Newsletter : 8fax0410.txt
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>JN April 10, 1998, Vol. 6, No. 67
The Largest Seder in the World
By IINS News Service
KATMANDU, Nepal -- Following legions of "wandering Jews," Lubavitch
emissaries have been dispatched to the "rooftop of the world," a
favorite destination of Jewish trekkers -- Israelis who have
finished their army service and are out to see the world.
Lubavitch's annual "Seder On Top Of The World" for these young Jews
is the largest known seder in the world. This year, four young
rabbis were dispatched to make that trek. They arrived in the
Himalayan kingdom outfitted with 450 pounds of Matza, kosher fish,
meat, wine and Haggadahs, and energy enough to galvanize an army of
backpackers -- more than 1,000 young Jews climbing the highest
mountain in the world.
Dozens of Israelis have already been recruited for KP duty, peeling
potatoes while trading favorite chicken-soup recipes and discussing
the Haggadah and its modern-day relevance with the rabbis. And
throughout the high mountain passes, along the tortuous paths of
Nepal and Tibet, young Israeli, American, Australian and European
Jews are heard alerting each other to be back in time for the Seder
In the few days the emissaries have been there they have put on
tefillin with more than 300 people, arranged Friday night services
for 85, held numerous impromptu study classes, and arranged
Passover provisions for a Jew spending Passover in Tanzania. They
also sent seder provisions for Jews spending the holiday on top of
On Pesach night, these Jews will stream into a huge army tent in
front of the Israeli embassy lined end to end with long tables
laden with Haggadahs, wine and Seder plates, and learn about
Irit Goren, 23, of Tel-Aviv, who came to the country to study
Eastern religions, said: "Pesach in Katmandu Lubavitch-style was a
real eye-opener for me. This [was] the first time Judaism had any
meaning for me... I never knew that Judaism was so spiritual."
Goren is one of some 25,000 Israelis who trek through the Himalayas
each year as a rite of passage following army service. "Many young
Jews travel to the Far East searching for meaning and spiritual
identity," said Rabbi Yehuda Krinsky of the Lubavitch World
Headquarters. "We hope that this positive Jewish experience will
help them find their true spiritual sustenance in their own
vineyard of Judaism."
For the first time ever, a second large seder will be held in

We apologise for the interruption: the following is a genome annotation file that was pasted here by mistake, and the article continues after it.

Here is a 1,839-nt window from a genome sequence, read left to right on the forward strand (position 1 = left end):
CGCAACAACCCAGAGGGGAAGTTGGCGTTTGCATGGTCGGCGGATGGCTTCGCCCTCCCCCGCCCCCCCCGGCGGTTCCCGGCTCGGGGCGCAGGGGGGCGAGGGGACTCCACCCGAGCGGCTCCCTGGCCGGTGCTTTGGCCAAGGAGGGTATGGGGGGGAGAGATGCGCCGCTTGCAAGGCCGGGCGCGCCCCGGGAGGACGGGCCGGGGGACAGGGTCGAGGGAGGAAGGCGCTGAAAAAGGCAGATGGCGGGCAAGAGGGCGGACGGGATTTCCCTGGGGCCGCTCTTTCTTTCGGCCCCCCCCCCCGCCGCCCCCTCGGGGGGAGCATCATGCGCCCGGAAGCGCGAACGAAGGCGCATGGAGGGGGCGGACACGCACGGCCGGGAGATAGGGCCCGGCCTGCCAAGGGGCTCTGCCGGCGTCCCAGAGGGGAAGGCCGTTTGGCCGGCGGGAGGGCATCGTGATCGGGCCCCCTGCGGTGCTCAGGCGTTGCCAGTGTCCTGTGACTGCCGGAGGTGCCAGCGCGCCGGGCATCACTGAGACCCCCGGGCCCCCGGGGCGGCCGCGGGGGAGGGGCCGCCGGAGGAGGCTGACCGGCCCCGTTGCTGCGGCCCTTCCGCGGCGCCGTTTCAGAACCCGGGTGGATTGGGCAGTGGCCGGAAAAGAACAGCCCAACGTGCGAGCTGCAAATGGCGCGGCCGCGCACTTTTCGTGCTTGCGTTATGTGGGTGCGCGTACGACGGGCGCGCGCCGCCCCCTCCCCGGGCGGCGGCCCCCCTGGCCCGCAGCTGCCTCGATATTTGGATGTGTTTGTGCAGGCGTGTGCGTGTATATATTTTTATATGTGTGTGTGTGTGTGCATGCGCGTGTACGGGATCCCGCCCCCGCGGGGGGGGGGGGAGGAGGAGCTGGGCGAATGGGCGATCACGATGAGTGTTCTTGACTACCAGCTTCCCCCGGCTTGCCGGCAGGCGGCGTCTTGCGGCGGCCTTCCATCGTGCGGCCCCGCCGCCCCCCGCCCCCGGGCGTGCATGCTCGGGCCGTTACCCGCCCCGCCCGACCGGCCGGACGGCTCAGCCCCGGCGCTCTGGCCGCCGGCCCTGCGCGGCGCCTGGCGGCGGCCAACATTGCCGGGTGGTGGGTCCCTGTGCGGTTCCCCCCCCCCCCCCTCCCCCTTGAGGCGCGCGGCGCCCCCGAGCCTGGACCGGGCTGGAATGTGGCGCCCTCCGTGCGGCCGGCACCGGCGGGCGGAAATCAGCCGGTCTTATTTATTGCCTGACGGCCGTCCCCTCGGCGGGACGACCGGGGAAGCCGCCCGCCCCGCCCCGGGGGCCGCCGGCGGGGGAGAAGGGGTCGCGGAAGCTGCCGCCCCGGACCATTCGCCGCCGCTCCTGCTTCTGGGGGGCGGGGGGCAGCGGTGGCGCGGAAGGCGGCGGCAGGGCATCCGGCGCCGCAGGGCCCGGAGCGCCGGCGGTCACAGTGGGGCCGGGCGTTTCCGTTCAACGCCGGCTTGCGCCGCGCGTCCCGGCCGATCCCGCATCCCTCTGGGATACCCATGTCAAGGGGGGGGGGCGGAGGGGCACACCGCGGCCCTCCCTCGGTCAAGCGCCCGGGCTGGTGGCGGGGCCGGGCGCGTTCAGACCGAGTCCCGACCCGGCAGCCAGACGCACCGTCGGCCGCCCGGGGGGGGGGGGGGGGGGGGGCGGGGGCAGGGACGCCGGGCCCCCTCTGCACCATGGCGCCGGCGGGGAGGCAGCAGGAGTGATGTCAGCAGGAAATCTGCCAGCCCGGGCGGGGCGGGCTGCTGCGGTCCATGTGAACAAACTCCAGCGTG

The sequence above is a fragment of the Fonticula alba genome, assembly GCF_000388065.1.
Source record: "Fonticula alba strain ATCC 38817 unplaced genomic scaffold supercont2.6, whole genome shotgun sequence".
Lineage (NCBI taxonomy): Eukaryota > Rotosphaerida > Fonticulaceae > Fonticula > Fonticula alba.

Nepal's center of adventure, Pokhara. While the seder in Katmandu
has traditionally attracted many of the trekkers camped out in
Pokhara --on their way up or down the mountains -- the fact that
many were left without a seder was reason for Lubavitch World
Headquarters to send an additional pair of students and another
half a ton of food to conduct a seder in Pokhara.
Welcome to Palestine
By IINS News Service
The PLO Authority Ministry of Tourism has issued an official
booklet - "Palestine: Sales Guide for Tour and Travel Operators."
"Palestine, the heart of the Holy Land, is a fascinating country
forming a unique backdrop to people with different personalities
and religious backgrounds. This is a land at the crossroads of
history where profound beliefs, aspirations, and ideas have been
realized. In order to appreciate and understand this land of the
Bible, one must see the land, what it is and visit the religions
and archaeological sites to absorb its history."
The booklet includes a map of cities and towns in "Palestine",
beginning at Jenin in the North, and extending to Beersheva in the
South. An interesting city called Lydda (Lod) is shown, southeast
of Tel-Aviv. To the west of Ramallah is another interesting piece
of territory, labeled on the map - "No Mans Land."
Conversion Institute Approved by Cabinet Panel
By IINS News Service
A conversion institute, to be operated by representatives of the
Orthodox, Conservative and Reform Jewish communities, has been
approved by a cabinet subcommittee.
The institute is a direct result of the recommendations made by the
Ne'eman Committee, which was established to seek out a compromise
to avoid a major split between Conservative and Reform Jews and the
State of Israel. The institute will be set up in Beersheva, to
serve the large population of immigrants from the former USSR.
Deputy Minister of Housing Rabbi Meir Porush, of the United Torah
Judaism alliance said the Reform and Conservative movement "want to
be like gentiles," and he was unable to support such an initiative.
Porush stated the two movements should have nothing to do with the
process of converting a non-Jew to Judaism.
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